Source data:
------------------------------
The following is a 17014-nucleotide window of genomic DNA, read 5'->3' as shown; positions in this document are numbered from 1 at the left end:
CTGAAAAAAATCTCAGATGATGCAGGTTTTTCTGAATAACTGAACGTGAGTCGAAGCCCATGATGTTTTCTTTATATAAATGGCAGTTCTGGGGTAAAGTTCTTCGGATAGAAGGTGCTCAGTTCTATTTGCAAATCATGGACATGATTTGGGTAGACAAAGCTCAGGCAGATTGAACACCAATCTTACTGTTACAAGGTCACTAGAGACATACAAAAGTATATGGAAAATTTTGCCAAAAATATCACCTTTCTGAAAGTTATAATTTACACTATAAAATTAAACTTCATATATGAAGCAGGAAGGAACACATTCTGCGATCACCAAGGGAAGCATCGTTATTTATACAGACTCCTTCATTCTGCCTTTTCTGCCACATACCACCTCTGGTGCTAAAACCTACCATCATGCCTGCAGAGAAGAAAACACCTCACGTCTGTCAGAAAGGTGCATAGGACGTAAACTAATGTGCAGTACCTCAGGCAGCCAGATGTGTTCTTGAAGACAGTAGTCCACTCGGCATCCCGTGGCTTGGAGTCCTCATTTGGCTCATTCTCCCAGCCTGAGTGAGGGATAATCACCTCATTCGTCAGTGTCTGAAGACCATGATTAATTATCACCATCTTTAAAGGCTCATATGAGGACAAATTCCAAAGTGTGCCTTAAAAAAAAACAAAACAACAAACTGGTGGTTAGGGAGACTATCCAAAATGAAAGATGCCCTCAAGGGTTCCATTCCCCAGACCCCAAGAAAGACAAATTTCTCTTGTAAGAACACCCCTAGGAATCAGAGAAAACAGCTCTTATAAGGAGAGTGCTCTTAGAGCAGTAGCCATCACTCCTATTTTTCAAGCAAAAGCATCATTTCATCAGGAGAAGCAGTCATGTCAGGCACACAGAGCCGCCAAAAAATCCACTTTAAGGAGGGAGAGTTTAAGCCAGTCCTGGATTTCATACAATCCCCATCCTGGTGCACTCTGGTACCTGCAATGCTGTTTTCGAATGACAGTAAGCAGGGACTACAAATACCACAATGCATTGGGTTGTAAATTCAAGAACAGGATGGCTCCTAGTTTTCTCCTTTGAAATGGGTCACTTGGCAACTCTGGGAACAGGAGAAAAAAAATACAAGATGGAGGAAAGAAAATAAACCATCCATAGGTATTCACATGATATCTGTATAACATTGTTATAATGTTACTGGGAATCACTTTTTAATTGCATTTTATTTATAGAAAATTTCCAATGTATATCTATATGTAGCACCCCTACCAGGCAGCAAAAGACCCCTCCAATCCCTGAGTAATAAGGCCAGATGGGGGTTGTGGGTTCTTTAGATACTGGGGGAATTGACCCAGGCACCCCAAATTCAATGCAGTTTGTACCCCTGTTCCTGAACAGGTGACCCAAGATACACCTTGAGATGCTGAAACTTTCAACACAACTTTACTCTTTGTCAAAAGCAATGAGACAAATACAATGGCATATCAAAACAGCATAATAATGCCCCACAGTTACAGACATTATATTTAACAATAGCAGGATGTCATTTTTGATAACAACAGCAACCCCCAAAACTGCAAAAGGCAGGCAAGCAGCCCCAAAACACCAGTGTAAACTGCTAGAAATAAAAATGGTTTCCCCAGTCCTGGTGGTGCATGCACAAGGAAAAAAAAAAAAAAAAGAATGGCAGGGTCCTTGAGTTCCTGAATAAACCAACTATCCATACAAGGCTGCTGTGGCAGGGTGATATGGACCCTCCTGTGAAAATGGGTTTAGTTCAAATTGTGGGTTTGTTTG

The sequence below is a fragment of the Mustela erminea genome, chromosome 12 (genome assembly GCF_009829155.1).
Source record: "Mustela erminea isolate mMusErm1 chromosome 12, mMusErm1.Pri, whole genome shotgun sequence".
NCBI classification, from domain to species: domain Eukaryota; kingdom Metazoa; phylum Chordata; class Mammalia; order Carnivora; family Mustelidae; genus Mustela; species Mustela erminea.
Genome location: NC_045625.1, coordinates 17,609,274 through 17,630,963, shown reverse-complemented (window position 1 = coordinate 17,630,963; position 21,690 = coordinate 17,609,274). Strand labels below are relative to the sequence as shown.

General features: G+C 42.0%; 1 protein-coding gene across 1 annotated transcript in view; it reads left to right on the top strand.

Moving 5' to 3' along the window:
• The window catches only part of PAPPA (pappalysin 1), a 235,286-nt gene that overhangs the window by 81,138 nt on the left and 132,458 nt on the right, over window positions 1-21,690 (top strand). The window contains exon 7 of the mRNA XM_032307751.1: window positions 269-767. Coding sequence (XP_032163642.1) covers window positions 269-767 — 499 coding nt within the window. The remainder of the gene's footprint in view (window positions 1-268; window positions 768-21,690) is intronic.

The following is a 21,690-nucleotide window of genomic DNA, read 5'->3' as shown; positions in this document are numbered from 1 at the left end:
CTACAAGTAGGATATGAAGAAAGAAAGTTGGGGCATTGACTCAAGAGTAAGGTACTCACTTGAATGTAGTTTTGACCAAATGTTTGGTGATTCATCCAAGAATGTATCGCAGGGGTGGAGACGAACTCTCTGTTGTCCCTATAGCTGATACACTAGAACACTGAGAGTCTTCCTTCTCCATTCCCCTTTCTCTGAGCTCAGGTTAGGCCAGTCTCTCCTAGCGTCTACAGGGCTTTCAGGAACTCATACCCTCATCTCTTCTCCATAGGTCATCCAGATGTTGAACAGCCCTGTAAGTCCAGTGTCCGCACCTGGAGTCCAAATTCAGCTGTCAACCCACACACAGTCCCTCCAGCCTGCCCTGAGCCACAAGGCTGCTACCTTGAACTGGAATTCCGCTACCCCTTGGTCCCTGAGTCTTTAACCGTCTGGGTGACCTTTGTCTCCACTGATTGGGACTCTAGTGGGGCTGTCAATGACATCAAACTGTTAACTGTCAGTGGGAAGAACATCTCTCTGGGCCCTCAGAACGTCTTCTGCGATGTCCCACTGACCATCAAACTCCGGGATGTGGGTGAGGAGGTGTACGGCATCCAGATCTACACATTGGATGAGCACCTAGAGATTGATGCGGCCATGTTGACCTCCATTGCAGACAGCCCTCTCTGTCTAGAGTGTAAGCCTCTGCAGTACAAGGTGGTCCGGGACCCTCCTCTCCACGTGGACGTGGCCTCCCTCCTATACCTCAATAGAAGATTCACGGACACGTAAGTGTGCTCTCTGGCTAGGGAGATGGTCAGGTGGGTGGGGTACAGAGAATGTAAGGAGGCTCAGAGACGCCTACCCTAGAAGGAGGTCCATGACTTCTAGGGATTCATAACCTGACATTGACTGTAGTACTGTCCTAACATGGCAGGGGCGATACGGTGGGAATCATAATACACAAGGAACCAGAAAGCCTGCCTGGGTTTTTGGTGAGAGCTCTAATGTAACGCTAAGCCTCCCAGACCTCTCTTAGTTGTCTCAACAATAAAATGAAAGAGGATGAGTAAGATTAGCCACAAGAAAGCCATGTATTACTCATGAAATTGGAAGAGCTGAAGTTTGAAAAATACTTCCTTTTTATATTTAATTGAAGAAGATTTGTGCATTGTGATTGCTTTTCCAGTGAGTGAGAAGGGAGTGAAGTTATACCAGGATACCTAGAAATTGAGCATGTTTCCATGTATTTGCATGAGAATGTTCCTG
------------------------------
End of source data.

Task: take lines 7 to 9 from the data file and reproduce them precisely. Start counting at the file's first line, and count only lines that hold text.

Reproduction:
General features: G+C 42.0%; 1 protein-coding gene across 1 annotated transcript in view; it reads left to right on the top strand.

Moving 5' to 3' along the window:
• The window catches only part of PAPPA (pappalysin 1), a 235,286-nt gene that overhangs the window by 81,138 nt on the left and 132,458 nt on the right, over window positions 1-21,690 (top strand). The window contains exon 7 of the mRNA XM_032307751.1: window positions 269-767. Coding sequence (XP_032163642.1) covers window positions 269-767 — 499 coding nt within the window. The remainder of the gene's footprint in view (window positions 1-268; window positions 768-21,690) is intronic.